XM breaks out this group who receive the on line feed only, or who get
other add on data services. At this point this segment is very small
in XM's subscriber base. These subscribers can be a subcategory of
the Retail Subscriber category or the OEM subscriber category.

As SSG has discussed in previous write ups, the satellite radio sector
is growing. The types of subscribers that represent this growth are
very important. At this point XM has been actively marketing to and
is gaining subscribers from the Multi Subscription and Family Plan
category. These types of subscribers (1.1 million) make up about 19% of the XM
subscriber base. This group of people represent people who already
have the service, like it, and want additional receivers either for
their own use, or for friends and family. Growth in this sector is
good, but is limited by nature. It is our understanding that XM would
like to get this category to about 25% to 30% of the subscriber base.

Sirius has been seeing growth primarily in two areas. The OEM channel and the
Retail Channel. With Ford ramping up installs, the OEM numbers for
Sirius have increased dramatically. Sirius has issued guidance that
they anticipate over 825,000 NET subscribers in the OEM category in 2006.
The substantial retail growth for Sirius is due to brand awareness, overall
content, and the addition of Howard Stern to the Sirius line-up.

Sirius has not separated out the family plan numbers lately, but did
mention the category at some point last year. At that time, the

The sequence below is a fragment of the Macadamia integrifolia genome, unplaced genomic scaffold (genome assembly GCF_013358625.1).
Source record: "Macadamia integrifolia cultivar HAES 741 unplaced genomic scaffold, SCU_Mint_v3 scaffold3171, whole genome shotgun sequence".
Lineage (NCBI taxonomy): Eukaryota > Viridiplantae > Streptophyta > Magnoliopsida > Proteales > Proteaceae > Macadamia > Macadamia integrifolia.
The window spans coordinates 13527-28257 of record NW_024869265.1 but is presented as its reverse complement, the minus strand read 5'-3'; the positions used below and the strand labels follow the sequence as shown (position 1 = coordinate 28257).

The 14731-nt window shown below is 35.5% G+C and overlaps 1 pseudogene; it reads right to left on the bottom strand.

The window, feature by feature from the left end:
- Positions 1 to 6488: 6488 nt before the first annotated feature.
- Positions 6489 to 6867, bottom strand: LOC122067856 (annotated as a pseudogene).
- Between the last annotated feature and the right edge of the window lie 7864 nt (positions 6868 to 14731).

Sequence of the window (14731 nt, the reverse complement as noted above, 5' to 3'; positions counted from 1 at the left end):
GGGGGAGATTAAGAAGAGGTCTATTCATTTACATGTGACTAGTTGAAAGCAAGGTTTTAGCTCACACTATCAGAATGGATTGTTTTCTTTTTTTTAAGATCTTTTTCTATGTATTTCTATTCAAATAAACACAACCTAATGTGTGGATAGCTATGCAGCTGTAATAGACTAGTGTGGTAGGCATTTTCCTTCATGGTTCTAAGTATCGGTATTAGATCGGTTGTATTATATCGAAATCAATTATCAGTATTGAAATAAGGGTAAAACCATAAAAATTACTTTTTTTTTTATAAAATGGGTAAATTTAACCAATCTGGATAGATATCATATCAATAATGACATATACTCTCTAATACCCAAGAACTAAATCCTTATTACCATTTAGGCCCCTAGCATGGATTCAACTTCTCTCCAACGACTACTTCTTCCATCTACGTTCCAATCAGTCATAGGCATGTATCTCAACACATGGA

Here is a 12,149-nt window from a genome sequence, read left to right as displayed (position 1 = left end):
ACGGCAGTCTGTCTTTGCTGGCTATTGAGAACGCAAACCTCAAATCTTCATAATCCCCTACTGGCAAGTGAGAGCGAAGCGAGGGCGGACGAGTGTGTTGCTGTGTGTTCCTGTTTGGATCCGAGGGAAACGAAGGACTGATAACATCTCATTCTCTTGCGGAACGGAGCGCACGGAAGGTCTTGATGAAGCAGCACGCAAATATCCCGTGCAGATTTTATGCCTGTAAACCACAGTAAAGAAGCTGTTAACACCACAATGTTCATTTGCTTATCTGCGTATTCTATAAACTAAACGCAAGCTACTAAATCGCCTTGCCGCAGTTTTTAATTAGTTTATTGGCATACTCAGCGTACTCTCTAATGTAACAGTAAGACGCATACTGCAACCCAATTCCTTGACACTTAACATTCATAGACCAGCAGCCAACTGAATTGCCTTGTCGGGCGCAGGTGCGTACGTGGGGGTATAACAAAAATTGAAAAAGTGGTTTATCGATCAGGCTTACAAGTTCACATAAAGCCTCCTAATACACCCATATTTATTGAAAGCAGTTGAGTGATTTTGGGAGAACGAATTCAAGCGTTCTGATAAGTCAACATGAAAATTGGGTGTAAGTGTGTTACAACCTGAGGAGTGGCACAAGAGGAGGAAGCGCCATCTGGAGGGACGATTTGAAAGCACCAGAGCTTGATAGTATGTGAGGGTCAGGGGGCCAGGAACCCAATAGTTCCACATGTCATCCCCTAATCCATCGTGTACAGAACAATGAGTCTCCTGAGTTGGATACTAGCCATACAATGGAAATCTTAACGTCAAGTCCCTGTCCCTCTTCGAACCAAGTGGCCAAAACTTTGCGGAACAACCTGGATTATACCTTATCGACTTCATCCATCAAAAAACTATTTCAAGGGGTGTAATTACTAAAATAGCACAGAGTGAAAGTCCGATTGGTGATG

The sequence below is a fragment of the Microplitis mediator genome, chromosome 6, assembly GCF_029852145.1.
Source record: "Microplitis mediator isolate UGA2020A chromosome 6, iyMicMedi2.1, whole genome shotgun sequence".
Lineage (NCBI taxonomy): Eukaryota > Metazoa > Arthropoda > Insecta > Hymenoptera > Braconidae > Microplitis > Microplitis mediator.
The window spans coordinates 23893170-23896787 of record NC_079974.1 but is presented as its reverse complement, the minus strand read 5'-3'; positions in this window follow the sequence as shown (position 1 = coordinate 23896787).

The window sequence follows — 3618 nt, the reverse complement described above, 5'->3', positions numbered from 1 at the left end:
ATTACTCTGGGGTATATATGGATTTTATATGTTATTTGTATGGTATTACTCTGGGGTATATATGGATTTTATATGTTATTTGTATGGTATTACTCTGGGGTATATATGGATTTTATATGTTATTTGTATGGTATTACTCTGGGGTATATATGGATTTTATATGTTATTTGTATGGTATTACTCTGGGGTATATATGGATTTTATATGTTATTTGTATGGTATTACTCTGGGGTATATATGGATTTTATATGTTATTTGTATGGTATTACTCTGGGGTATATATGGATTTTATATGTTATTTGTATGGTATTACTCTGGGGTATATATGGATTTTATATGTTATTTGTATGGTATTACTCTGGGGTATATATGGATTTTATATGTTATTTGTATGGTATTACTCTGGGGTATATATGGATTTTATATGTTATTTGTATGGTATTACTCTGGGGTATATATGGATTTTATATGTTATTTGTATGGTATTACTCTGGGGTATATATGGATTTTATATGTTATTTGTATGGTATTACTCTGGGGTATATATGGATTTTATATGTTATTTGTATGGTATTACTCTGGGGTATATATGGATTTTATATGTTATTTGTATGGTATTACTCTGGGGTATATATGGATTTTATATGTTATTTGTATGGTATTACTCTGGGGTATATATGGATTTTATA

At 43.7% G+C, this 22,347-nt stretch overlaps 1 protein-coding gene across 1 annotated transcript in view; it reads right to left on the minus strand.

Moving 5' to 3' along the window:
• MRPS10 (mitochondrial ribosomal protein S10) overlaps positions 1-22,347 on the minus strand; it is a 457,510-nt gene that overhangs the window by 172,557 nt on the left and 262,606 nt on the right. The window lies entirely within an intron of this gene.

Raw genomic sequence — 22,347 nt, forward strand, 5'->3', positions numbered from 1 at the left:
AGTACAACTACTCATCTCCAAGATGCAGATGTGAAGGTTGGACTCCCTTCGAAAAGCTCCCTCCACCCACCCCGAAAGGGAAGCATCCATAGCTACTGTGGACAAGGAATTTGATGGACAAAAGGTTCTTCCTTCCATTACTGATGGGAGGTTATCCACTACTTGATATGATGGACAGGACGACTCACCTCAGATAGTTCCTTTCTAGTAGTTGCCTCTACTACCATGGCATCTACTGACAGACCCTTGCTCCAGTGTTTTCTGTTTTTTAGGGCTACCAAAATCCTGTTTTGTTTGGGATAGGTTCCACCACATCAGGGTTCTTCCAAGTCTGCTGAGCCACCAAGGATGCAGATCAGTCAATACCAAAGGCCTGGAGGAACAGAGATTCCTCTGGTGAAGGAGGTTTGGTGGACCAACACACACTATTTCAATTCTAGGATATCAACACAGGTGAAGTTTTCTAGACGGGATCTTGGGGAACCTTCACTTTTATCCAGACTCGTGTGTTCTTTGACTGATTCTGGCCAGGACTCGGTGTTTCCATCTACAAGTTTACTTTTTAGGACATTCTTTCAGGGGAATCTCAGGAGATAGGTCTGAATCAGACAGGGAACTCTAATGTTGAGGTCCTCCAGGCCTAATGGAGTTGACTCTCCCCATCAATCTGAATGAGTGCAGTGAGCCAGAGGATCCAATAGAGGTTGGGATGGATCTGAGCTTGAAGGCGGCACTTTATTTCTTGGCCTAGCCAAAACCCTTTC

Family Plan type subscriber made up less than 10% of Sirius'
subscriber base.

In the opinion of SSG, Sirius has more room to grow in the Family Plan
type subscriber than does XM. If you consider that Sirius added
nearly 2,000,000 subscriber in the past 6 months, and that most of
these subscribers were First time subscribers, you can see the
potential to grow that segment for Sirius. This does not even consider the
existing subscriber base.

This really boils down to these companies being at slightly different
points in their growth cycle, but with Sirius already grabbing between
90% and 95% of the new growth so far this year without having tapped
into the friends and family potential, the story could become very
interesting. Remember that before you can get a “Friends and Family” subscriber you need to get the “Primary” subscriber, and right now the primary subscriber category is being dominated by Sirius. Many have assumed that there has been a "Howard Stern
Effect" with Sirius, and this certainly can not be denied. The real
question is how long that effect lasts, and what happens to the market
share pie when the initial impact of Stern dies down. You can be sure
that there are many investors asking this very question.

The link for this write up is: http://tinyurl.com/qa5kf

Satellite Standard Group is not a financial advisor. SSG fully
encourages anyone to seek the advice of a Certified Financial Planner
prior to making any investment decisions.

4/04/2006 09:35:00 PM